Culverts denied protection status

A DECISION not to offer protection to an historic network of culverts under a picture-postcard village has been met with anger and disappointment.

Dave Gooderham

A DECISION not to offer protection to an historic network of culverts under a picture-postcard village has been met with anger and disappointment.

English Heritage said Lavenham's culverts - which run beneath the heart of the village - had not been ranked of sufficient importance for them to qualify for ancient monument status.

But heritage groups criticised the decision and claimed the sanitation tunnels - which they said were exceptional when they were built 500 years ago - played a vital role in the social and economic history of the village.

Jane Gosling, chairman of the Lavenham Society, said: “We are both angry and disappointed at this decision by English Heritage.

“These culverts are unique structures, undoubtedly of national as well as local significance.

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“They offer a glimpse into Lavenham's past and are as much a part of the town's historic environment as the timber-framed houses which cover them.”

Last year, community leaders called on English Heritage to safeguard the intricate web of tunnels - the picturesque village's first plumbing system which once carried water to and waste from the booming medieval wool centre.

Historians saw the network of brick tunnels, which fan out under much of the village, as a rare early example of municipal plumbing when sanitation was a rare and expensive luxury usually reserved for Royal palaces.

But their hopes of winning ancient monument status were dashed after English Heritage said there was some ambiguity about the route of the culverts and their history.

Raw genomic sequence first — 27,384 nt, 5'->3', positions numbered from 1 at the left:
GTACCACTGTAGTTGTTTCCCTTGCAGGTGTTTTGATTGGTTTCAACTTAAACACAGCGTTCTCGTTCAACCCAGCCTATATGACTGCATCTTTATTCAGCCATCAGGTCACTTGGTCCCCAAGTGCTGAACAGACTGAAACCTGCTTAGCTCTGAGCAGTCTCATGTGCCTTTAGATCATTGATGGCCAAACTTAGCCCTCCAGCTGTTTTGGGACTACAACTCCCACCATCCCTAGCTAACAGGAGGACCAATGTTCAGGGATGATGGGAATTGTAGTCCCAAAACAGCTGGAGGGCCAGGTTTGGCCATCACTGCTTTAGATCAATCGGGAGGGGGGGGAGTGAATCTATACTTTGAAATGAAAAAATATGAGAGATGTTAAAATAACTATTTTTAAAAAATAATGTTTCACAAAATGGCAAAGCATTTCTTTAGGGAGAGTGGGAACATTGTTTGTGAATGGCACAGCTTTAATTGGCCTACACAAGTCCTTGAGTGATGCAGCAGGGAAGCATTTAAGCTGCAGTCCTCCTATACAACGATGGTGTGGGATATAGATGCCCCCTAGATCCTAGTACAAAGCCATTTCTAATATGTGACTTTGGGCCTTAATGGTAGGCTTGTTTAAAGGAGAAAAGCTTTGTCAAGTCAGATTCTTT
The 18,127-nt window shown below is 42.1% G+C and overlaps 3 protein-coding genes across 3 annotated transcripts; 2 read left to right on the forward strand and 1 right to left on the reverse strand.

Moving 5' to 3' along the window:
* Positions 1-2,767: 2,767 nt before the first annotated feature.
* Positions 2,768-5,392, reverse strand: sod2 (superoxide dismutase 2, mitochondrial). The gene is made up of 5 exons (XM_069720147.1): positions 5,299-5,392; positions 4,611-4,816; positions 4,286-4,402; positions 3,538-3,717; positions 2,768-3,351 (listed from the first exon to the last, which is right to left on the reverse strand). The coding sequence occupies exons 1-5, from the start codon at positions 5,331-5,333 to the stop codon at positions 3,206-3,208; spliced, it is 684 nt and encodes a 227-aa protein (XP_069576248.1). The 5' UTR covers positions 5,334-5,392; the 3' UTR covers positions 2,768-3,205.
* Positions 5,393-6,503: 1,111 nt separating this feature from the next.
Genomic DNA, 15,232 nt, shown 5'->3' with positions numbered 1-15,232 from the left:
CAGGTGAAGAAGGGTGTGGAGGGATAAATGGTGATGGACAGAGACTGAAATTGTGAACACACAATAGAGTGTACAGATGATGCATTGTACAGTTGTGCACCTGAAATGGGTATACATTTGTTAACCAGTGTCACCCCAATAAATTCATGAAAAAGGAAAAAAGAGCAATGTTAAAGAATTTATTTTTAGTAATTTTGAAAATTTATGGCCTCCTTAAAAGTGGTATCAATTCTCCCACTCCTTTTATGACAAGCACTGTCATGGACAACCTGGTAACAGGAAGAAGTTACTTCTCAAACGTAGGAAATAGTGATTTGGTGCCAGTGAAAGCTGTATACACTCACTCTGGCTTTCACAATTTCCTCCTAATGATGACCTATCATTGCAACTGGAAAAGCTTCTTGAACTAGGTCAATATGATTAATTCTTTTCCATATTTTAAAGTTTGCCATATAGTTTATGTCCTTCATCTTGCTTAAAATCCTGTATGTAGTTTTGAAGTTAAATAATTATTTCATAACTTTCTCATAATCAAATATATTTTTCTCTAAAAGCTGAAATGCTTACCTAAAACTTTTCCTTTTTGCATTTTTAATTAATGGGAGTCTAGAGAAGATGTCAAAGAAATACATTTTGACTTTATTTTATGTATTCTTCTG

A spokesman for English Heritage said: “Our assessment a found inconclusive evidence of a single late medieval or early post medieval culvert running underground along the length of Water Street.

“The available evidence suggests that the culvert contains sections of later fabric and repairs. For a monument to be scheduled we must be reasonably clear about its extent and survival so that we might define the areas of constraint and ascribe significance. The culverts at Lavenham have appeared over time and we do not have a precise map showing their extent.”

The authority claimed existing planning policy ensured that the culverts would be safeguarded.

But Richard Ward, director of the Suffolk Preservation Society, said: “We find these comments quite alarming. If the culverts are not scheduled then they have no proper protection whatsoever.

“I don't agree that they are adequately protected through planning procedures and English Heritage seems to have raised more questions than answers.

“These culverts are absolutely important, particularly to the social and economic history of Lavenham.

“This needs to be given proper consideration so it can be preserved for future generations in the village.”

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